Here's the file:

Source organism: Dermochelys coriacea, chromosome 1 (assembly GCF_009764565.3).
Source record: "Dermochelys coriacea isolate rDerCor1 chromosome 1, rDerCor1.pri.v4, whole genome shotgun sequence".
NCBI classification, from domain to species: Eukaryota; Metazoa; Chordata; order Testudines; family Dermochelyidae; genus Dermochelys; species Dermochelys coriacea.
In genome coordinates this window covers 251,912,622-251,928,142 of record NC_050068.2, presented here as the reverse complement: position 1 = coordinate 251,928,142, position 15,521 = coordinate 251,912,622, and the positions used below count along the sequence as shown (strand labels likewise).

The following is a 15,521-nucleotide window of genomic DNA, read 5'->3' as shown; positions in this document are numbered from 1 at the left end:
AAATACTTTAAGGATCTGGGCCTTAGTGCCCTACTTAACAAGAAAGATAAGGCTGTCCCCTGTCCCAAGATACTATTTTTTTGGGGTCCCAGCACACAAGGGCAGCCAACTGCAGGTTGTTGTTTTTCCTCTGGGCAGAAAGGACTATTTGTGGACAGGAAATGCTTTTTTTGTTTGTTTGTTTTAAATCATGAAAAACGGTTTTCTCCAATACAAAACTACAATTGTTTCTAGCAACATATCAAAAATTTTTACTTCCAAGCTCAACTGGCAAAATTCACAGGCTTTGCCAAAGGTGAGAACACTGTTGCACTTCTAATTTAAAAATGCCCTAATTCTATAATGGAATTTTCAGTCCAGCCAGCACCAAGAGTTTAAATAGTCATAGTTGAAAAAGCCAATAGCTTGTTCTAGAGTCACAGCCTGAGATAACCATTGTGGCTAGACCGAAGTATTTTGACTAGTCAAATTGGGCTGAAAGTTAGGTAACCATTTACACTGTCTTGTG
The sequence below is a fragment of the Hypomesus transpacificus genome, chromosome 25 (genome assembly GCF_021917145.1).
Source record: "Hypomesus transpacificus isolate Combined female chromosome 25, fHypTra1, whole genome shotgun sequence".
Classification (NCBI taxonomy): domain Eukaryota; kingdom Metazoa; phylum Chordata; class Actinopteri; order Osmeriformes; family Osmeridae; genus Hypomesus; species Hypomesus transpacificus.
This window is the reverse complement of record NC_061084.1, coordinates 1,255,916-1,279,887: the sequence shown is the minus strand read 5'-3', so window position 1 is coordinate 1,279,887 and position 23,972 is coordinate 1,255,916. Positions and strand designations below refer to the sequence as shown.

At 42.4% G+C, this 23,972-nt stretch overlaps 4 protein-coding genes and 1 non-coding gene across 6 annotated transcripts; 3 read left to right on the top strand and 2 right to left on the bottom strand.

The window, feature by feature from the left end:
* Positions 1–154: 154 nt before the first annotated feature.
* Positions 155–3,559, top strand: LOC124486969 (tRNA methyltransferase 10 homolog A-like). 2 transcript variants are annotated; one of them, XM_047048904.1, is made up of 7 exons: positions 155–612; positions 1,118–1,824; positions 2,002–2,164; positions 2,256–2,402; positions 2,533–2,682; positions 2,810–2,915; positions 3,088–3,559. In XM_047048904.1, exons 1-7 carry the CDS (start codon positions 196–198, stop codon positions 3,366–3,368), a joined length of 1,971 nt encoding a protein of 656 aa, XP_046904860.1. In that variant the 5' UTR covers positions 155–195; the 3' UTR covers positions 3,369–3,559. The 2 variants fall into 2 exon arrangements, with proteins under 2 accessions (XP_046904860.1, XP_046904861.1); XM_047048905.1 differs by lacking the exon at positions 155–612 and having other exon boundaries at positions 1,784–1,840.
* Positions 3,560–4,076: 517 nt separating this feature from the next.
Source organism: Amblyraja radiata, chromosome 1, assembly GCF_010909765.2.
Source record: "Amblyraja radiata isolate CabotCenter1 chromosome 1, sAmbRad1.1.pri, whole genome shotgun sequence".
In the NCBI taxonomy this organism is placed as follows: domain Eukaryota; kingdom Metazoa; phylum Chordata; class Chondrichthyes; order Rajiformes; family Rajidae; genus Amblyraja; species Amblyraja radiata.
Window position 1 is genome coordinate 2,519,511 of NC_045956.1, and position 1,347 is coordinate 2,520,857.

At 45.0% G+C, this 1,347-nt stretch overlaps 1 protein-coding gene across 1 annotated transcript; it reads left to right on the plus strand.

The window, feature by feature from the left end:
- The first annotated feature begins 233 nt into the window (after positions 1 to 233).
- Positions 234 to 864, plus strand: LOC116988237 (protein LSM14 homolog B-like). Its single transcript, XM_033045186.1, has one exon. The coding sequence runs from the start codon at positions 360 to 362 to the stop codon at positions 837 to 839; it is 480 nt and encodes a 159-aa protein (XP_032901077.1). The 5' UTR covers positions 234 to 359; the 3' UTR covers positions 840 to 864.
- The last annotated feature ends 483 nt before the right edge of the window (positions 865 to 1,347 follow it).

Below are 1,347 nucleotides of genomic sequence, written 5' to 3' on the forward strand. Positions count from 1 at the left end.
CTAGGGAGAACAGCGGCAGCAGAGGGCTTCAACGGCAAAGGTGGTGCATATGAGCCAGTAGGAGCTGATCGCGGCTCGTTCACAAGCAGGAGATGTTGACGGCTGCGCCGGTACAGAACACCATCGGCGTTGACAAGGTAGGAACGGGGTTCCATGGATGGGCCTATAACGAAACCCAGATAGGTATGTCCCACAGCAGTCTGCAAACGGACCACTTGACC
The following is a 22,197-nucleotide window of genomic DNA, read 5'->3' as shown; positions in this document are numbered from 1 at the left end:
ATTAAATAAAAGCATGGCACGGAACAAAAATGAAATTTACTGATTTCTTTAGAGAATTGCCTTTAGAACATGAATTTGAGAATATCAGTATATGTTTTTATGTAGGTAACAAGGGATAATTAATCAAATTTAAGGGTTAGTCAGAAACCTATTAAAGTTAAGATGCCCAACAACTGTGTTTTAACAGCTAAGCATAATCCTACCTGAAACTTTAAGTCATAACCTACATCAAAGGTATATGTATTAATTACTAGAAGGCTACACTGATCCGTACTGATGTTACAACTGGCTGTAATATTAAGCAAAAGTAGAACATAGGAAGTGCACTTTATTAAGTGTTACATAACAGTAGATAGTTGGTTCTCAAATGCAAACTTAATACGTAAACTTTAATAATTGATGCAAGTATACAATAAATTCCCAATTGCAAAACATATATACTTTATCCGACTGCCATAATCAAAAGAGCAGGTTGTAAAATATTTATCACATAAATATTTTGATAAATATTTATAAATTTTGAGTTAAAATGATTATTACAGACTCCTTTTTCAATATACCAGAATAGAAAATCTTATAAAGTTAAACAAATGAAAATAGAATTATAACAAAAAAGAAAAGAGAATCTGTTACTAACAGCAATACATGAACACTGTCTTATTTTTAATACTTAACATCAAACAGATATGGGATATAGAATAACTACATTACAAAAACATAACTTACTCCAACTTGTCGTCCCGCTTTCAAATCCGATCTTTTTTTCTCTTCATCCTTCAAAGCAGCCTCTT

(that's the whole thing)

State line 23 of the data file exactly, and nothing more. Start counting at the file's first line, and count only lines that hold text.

- Positions 234 to 864, plus strand: LOC116988237 (protein LSM14 homolog B-like). Its single transcript, XM_033045186.1, has one exon. The coding sequence runs from the start codon at positions 360 to 362 to the stop codon at positions 837 to 839; it is 480 nt and encodes a 159-aa protein (XP_032901077.1). The 5' UTR covers positions 234 to 359; the 3' UTR covers positions 840 to 864.